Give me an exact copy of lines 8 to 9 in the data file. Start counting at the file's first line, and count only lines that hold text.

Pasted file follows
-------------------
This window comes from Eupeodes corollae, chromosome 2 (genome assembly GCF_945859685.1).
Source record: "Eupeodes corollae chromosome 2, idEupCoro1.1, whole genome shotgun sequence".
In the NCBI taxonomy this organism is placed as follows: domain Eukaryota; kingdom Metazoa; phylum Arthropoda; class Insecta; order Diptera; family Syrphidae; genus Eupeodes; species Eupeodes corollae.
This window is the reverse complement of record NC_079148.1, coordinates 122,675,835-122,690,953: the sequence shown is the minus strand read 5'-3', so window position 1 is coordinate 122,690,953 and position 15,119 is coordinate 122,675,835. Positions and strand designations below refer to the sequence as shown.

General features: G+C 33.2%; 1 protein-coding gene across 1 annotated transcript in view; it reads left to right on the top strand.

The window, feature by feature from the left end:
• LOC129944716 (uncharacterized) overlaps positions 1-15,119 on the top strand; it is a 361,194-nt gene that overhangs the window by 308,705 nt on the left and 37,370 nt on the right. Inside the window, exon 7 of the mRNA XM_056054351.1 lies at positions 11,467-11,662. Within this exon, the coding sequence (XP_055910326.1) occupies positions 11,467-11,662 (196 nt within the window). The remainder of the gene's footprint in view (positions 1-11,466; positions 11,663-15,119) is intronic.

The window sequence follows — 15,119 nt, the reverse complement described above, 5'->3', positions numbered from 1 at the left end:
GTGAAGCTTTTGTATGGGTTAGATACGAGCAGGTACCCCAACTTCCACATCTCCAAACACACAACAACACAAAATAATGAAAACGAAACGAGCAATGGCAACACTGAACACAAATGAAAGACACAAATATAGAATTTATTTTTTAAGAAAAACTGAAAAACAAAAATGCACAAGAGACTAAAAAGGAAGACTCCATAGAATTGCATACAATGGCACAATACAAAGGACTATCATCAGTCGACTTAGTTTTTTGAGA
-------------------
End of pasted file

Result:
The window sequence follows — 15,119 nt, the reverse complement described above, 5'->3', positions numbered from 1 at the left end:
GTGAAGCTTTTGTATGGGTTAGATACGAGCAGGTACCCCAACTTCCACATCTCCAAACACACAACAACACAAAATAATGAAAACGAAACGAGCAATGGCAACACTGAACACAAATGAAAGACACAAATATAGAATTTATTTTTTAAGAAAAACTGAAAAACAAAAATGCACAAGAGACTAAAAAGGAAGACTCCATAGAATTGCATACAATGGCACAATACAAAGGACTATCATCAGTCGACTTAGTTTTTTGAGA